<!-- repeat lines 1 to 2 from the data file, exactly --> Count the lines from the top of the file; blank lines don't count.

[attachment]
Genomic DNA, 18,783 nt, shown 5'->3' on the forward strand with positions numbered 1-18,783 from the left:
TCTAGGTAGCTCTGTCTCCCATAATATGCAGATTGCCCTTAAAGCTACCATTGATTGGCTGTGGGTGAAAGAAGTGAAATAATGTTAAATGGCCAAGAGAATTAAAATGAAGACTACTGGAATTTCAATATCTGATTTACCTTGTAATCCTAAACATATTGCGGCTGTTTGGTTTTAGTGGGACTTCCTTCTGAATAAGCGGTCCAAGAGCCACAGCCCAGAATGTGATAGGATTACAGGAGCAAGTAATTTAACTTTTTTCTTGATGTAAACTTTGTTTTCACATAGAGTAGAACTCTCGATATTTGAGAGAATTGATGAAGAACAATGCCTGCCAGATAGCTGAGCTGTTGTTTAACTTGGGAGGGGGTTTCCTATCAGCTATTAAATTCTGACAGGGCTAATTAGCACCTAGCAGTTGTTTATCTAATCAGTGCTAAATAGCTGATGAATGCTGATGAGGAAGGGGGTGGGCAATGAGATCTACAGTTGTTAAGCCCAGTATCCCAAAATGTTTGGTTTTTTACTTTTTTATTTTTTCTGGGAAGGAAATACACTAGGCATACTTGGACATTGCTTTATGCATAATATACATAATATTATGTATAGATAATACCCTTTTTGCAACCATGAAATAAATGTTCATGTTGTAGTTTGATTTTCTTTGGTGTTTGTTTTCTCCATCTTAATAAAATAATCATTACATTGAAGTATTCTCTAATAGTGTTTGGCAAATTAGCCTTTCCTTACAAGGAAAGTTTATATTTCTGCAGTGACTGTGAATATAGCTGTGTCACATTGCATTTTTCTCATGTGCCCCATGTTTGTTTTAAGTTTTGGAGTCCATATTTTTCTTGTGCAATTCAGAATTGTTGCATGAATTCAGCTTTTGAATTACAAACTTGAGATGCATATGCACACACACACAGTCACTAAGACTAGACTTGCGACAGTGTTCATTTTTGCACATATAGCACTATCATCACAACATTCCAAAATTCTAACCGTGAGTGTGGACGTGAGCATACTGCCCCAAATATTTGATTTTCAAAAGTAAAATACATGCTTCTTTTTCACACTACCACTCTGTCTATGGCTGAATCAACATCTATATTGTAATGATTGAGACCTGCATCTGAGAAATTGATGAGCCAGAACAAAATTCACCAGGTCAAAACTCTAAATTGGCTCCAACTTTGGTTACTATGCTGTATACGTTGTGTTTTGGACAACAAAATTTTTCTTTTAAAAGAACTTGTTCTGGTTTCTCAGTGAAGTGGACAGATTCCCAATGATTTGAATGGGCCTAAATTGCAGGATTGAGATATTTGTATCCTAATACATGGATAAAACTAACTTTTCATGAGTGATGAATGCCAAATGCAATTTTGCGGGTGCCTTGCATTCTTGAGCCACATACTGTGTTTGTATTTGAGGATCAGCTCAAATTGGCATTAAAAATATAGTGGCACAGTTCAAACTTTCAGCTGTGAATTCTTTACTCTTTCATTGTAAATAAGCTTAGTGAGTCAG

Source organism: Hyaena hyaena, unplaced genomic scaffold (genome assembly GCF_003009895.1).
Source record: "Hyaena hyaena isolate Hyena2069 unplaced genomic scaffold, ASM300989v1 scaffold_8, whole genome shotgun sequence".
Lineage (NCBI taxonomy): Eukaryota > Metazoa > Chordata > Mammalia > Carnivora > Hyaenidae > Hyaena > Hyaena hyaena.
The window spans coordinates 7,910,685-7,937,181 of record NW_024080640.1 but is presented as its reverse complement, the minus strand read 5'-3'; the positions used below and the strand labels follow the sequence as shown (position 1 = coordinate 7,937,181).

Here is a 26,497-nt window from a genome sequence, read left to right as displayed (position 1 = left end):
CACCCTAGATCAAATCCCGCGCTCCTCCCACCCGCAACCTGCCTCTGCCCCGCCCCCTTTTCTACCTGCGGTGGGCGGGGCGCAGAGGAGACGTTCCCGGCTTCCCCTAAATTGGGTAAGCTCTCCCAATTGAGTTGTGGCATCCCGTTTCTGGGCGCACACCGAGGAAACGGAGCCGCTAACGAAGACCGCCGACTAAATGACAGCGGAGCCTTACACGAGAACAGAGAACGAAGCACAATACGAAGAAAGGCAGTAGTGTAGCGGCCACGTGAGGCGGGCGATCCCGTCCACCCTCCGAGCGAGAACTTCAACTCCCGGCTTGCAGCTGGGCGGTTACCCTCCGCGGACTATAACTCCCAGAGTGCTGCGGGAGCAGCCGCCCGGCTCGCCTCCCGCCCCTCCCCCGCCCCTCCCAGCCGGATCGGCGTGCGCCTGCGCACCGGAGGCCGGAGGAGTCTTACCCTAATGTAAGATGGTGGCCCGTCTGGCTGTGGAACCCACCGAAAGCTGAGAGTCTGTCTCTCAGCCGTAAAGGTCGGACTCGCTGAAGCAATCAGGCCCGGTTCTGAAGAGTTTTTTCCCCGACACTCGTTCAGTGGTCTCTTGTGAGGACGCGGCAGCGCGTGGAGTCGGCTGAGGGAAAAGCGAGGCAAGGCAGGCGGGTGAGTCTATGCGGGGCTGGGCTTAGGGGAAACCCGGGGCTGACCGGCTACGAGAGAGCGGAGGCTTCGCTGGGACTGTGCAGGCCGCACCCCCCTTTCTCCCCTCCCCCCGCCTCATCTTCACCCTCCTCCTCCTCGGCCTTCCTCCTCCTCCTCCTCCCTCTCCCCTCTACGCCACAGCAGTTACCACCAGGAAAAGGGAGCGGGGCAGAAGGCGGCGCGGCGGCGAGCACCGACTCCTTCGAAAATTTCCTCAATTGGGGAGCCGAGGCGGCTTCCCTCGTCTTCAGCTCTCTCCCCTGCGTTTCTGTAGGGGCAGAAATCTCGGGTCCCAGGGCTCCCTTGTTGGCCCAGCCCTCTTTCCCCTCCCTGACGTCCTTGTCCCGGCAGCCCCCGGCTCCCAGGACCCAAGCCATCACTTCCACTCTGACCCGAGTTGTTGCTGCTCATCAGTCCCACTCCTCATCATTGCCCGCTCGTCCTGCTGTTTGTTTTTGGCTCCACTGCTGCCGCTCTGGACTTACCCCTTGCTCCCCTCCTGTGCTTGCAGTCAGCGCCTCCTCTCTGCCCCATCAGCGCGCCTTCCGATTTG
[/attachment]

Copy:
Genomic DNA, 18,783 nt, shown 5'->3' on the forward strand with positions numbered 1-18,783 from the left:
TCTAGGTAGCTCTGTCTCCCATAATATGCAGATTGCCCTTAAAGCTACCATTGATTGGCTGTGGGTGAAAGAAGTGAAATAATGTTAAATGGCCAAGAGAATTAAAATGAAGACTACTGGAATTTCAATATCTGATTTACCTTGTAATCCTAAACATATTGCGGCTGTTTGGTTTTAGTGGGACTTCCTTCTGAATAAGCGGTCCAAGAGCCACAGCCCAGAATGTGATAGGATTACAGGAGCAAGTAATTTAACTTTTTTCTTGATGTAAACTTTGTTTTCACATAGAGTAGAACTCTCGATATTTGAGAGAATTGATGAAGAACAATGCCTGCCAGATAGCTGAGCTGTTGTTTAACTTGGGAGGGGGTTTCCTATCAGCTATTAAATTCTGACAGGGCTAATTAGCACCTAGCAGTTGTTTATCTAATCAGTGCTAAATAGCTGATGAATGCTGATGAGGAAGGGGGTGGGCAATGAGATCTACAGTTGTTAAGCCCAGTATCCCAAAATGTTTGGTTTTTTACTTTTTTATTTTTTCTGGGAAGGAAATACACTAGGCATACTTGGACATTGCTTTATGCATAATATACATAATATTATGTATAGATAATACCCTTTTTGCAACCATGAAATAAATGTTCATGTTGTAGTTTGATTTTCTTTGGTGTTTGTTTTCTCCATCTTAATAAAATAATCATTACATTGAAGTATTCTCTAATAGTGTTTGGCAAATTAGCCTTTCCTTACAAGGAAAGTTTATATTTCTGCAGTGACTGTGAATATAGCTGTGTCACATTGCATTTTTCTCATGTGCCCCATGTTTGTTTTAAGTTTTGGAGTCCATATTTTTCTTGTGCAATTCAGAATTGTTGCATGAATTCAGCTTTTGAATTACAAACTTGAGATGCATATGCACACACACACAGTCACTAAGACTAGACTTGCGACAGTGTTCATTTTTGCACATATAGCACTATCATCACAACATTCCAAAATTCTAACCGTGAGTGTGGACGTGAGCATACTGCCCCAAATATTTGATTTTCAAAAGTAAAATACATGCTTCTTTTTCACACTACCACTCTGTCTATGGCTGAATCAACATCTATATTGTAATGATTGAGACCTGCATCTGAGAAATTGATGAGCCAGAACAAAATTCACCAGGTCAAAACTCTAAATTGGCTCCAACTTTGGTTACTATGCTGTATACGTTGTGTTTTGGACAACAAAATTTTTCTTTTAAAAGAACTTGTTCTGGTTTCTCAGTGAAGTGGACAGATTCCCAATGATTTGAATGGGCCTAAATTGCAGGATTGAGATATTTGTATCCTAATACATGGATAAAACTAACTTTTCATGAGTGATGAATGCCAAATGCAATTTTGCGGGTGCCTTGCATTCTTGAGCCACATACTGTGTTTGTATTTGAGGATCAGCTCAAATTGGCATTAAAAATATAGTGGCACAGTTCAAACTTTCAGCTGTGAATTCTTTACTCTTTCATTGTAAATAAGCTTAGTGAGTCAG